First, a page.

Could McConnell's concerns about the 'DC baggage' factor, plus Trump's aversion to Bush-era figures be enough to sink Kavanaugh? Could reported hestitancies from Ted Cruz and Rand Paul also factor in? On the flip side, a long list of conservative influencers, including a number of strong Trump supporters, have circulated columns and talking points enthusiastically endorsing Kavanaugh. Kethledge has his own group of vocal conservative backers, and Trump seems to be a fan, but other members of the movement I've spoken with privately worry that he's too much of a wildcard, and wouldn't energize the base.  A few insights from the how the various camps were angling and battling throughout Sunday, with a deadline fast approaching:


People in the Kethledge camp rejected those concerns as totally unfounded, with one former clerk relaying the story of Kethledge forcefully endorsing Neil Gorsuch for SCOTUS in a private meeting with Vice President Pence last year.  Another voice:

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Meanwhile, Barrett still has some vocal supporters inside the White House and Trump's inner circle -- including Kellyanne Conway and Rudy Giuliani, from what I've heard.  Even those who were pushing for other candidates have conceded that she's a strong talent and that it would be absurd to rule her out, even as of last evening.  After all, she is a young woman who would fire up grassroots conservatives (as would Democratic attacks against her); plus, she was confirmed with 55 votes just last year.  I've come to consider much of the 'horse race' jockeying to be unreliable.  So-and-so is "out," but wait, now they're a top frontrunner -- oh actually, POTUS is suddenly worried about this issue, etc.  It's all noise, much of it driven by self-interested parties with a dog in the fight.  Bigger picture, it's important to recall that Trump's official list was widely applauded by conservatives for good reason, and that even the "worst" choice (however people want to define that) among the finalist would represent a substantial enhancement in terms of the balance of the Court:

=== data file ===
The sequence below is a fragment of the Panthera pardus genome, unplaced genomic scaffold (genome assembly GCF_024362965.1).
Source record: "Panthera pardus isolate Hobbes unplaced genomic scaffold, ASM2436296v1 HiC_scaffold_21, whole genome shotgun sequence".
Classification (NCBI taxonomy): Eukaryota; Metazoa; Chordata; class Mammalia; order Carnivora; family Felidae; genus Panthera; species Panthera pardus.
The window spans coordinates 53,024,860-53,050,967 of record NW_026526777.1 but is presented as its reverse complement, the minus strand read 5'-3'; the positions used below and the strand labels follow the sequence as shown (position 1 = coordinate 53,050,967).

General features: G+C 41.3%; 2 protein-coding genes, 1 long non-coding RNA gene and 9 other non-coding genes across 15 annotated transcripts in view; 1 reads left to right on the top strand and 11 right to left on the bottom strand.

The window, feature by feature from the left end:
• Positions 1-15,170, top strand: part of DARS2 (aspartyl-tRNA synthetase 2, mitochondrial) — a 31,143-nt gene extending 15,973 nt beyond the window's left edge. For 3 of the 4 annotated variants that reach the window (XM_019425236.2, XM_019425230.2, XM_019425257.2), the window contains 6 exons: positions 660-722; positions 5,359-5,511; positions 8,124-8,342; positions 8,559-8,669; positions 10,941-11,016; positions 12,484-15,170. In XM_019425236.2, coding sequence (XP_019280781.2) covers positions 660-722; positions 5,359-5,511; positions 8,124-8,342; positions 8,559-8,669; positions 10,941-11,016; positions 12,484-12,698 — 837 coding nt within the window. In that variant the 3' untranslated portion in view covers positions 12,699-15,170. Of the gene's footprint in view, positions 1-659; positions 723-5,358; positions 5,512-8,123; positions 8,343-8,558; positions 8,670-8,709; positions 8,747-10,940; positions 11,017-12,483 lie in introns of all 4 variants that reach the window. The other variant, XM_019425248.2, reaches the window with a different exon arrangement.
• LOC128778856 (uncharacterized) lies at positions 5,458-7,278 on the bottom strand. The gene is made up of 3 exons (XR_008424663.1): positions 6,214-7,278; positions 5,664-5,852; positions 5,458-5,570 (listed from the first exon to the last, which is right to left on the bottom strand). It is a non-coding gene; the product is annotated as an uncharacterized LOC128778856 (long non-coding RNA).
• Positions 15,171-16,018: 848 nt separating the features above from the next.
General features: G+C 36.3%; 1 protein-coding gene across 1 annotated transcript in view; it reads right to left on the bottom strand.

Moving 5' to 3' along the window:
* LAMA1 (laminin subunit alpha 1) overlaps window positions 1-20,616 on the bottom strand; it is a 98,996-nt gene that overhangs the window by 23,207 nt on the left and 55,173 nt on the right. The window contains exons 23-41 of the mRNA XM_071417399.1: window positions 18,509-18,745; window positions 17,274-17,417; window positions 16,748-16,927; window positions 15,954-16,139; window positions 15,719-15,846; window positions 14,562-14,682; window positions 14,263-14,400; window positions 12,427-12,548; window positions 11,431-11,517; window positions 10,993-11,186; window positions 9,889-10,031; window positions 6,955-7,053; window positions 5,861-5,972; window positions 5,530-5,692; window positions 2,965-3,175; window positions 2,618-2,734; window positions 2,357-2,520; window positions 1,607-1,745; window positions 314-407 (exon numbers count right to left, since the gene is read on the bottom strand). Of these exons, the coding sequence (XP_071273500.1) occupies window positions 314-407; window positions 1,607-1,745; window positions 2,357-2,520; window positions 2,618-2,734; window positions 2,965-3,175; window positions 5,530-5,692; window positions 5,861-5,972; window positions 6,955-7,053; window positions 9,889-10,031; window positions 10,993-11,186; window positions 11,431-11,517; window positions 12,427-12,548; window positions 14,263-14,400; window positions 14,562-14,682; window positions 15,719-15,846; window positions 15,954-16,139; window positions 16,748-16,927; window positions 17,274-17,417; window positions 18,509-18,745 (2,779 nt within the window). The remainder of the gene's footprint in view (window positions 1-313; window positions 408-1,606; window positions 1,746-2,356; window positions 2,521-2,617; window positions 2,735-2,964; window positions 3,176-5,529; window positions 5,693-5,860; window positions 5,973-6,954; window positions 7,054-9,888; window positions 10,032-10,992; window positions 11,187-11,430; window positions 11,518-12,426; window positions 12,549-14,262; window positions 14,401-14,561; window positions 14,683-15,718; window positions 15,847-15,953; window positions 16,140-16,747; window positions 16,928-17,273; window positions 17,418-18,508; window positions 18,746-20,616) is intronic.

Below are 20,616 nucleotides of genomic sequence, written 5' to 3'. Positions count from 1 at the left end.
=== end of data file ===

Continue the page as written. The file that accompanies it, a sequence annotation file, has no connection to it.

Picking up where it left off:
Stalwart conservative court-watcher and expert Ed Whelan joined our radio show late last week and reinforced this point. Speaking of the big three, he said, "each is more than acceptable. Each is outstanding. Each should unify Conservative support."  Perspective.  By now, the president's decision has almost certainly been finalized (or maybe not, see update).  We'll continue following all related developments as closely as possible, bringing you updates and analysis along the way.  This is one of the most dramatic, high-stakes cliffhangers that exist in modern American politics, so stay tuned...